Last Saturday, during the qualifying session for the Hungarian Grand Prix, one of the freakiest Formula 1 accidents of recent years occurred to none other than Ferrari’s Felipe Massa. It was so scary that I sprang up from my bed and shivers ran down my spine.
Massa’s life was spared by his F1 helmet. The Schuberth manufactured RF1.7 helmet was impacted by a spring which had come off the back of Rubens Barrichello’s Brawn suspension and while the Ferrari driver suffered skull injury from the projectile that hit him just above the left eye, the helmet’s ability to withstand such an impact at more than 275 kph was not down to luck but due to its impressive design.
According to the doctors, Massa is recovering well and could walk out of the Budapest hospital, AEK, within 10 days.
Head trauma is the commonest cause of life threatening injury to F1 drivers so the FIA has spent a lot of effort in developing technology to reduce this danger.
The overall head protection system had two key elements that helped Massa get out of the crash alive – firstly the now obligatory HANS (Head And Neck Support) device, which rests on the driver’s shoulders and hooks onto the rear of the helmet to reduce the forward head movement during the frontal impact, and secondly the 8860 helmet regulation standard, by which all helmets in F1, and many other series, must now be measured. The design standard – FIA 8860-2004 – became mandatory just over five years ago and to ensure all helmets in F1 meet this standard, there are a variety of tests. The basic impact properties of the outer shell are assessed by hitting it into a variety of different shaped anvils (flat, hemispherical, edge and roll bar) with an impact energy of 225J and peak accelerations up to 300 times the force of gravity.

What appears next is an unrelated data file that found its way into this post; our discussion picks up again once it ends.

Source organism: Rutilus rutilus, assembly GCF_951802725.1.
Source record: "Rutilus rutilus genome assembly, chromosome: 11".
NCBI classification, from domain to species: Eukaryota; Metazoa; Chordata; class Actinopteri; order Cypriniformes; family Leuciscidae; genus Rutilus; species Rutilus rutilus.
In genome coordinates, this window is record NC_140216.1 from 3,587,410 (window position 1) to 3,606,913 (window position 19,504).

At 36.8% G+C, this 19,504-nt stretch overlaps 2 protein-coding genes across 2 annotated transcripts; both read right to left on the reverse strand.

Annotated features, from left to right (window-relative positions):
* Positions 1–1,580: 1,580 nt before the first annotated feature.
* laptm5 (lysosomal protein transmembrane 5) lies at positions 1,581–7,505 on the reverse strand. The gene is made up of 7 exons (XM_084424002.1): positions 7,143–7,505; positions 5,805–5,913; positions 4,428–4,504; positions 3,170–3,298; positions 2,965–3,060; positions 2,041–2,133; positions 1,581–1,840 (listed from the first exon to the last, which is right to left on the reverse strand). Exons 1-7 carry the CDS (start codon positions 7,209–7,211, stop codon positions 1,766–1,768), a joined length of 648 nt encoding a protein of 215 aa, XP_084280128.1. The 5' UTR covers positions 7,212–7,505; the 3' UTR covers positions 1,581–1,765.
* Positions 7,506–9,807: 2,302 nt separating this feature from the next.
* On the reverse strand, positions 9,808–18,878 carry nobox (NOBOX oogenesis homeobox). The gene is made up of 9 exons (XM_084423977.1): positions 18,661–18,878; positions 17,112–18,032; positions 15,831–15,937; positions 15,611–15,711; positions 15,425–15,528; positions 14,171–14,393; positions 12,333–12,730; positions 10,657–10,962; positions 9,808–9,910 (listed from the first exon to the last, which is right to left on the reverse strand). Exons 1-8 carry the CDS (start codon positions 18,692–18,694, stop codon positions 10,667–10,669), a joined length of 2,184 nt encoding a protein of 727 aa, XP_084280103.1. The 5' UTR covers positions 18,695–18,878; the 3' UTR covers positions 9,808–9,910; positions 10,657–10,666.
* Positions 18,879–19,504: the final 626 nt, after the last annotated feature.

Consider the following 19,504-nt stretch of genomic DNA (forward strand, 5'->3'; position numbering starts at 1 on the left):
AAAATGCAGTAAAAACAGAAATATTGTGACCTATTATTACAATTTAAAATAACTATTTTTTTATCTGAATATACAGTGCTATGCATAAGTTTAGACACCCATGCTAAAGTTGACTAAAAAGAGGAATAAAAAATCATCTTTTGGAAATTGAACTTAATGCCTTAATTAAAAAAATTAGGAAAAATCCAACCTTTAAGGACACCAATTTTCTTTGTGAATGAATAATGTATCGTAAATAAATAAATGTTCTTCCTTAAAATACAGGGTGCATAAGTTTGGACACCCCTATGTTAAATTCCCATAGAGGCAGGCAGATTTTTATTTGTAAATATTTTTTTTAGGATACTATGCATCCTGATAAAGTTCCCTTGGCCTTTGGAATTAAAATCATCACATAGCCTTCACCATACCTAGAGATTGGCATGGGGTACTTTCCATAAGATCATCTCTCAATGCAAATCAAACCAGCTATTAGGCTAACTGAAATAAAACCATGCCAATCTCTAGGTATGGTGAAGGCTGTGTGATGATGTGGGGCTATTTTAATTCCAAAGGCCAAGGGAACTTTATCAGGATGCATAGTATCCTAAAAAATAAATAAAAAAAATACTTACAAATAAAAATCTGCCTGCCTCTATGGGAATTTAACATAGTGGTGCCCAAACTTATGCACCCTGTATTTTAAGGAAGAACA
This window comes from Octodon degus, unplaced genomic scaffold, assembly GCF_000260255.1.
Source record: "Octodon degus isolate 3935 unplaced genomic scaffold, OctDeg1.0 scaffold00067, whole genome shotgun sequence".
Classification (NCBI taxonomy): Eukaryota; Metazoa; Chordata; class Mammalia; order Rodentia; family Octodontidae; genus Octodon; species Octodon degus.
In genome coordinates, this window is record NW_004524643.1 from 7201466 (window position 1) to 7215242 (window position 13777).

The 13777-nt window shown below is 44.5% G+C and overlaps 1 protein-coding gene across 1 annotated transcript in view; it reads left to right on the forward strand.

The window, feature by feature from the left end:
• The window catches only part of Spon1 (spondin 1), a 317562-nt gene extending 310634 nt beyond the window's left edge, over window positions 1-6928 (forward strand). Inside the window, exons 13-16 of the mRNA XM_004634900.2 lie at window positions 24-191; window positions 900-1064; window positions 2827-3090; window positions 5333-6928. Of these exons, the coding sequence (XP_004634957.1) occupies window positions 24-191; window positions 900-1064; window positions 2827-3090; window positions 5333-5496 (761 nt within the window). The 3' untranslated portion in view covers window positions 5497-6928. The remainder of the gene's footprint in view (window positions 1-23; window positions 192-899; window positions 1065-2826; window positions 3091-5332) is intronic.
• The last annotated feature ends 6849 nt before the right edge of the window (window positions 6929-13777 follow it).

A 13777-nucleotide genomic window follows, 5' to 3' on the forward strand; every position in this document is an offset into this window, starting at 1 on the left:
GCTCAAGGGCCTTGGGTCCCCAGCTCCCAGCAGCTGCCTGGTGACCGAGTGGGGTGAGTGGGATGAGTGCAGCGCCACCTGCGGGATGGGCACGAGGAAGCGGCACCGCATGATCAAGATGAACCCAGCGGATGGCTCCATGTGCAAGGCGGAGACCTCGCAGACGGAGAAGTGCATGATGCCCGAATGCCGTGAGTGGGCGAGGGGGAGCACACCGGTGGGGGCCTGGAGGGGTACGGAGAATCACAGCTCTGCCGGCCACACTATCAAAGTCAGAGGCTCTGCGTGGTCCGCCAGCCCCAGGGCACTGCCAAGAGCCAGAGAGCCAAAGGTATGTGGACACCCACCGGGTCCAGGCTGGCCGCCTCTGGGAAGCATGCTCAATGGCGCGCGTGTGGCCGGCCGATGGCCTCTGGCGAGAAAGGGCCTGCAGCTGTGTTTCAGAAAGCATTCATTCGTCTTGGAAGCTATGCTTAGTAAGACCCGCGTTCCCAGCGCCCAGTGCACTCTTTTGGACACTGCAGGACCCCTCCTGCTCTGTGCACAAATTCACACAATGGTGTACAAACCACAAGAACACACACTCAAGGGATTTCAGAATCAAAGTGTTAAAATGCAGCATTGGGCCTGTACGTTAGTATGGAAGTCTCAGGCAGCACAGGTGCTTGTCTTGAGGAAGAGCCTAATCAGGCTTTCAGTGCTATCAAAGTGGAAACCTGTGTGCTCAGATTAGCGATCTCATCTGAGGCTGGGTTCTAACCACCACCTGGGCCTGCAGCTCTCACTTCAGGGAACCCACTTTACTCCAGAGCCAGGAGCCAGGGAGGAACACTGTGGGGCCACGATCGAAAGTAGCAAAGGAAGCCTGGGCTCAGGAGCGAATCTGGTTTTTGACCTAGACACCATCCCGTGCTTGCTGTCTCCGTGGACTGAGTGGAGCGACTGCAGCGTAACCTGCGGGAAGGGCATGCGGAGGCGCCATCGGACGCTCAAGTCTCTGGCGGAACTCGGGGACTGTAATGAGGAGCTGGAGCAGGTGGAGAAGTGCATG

But Massa’s instance was more a concern for penetration from the spring, and to guard against this kind of issue the FIA uses a test in which a pointed striker, with a 60-degree angle and a weight of 4kg, is dropped from three metres on to the top of the helmet. The surface of the shell is also subjected to a Barcol hardness test which measures the resistance to penetration of a sharp steel point. Carbon fibre is one of the hardest materials, registering a ‘hardness’ of 60-70 out of 100 compared to normal plastic at 30-40 and glass fibre at 40-60. The RF1.7 helmet has multiple layers of carbon fibre and despite its low 1.35kg weight is strong enough to support a 55 tonne Chieftain tank.
Progress has been made, however, with much stronger visors as well as the hardness improvements mentioned above, but it seems this area still presents a significant challenge and it is one that will, no doubt, now be a refocusing of thought for helmet designers.
Before signing off, like all well wishers, I earnestly pray for one of the most competitive and passionate F1 drivers to recover and get back into the cockpit of Ferrari.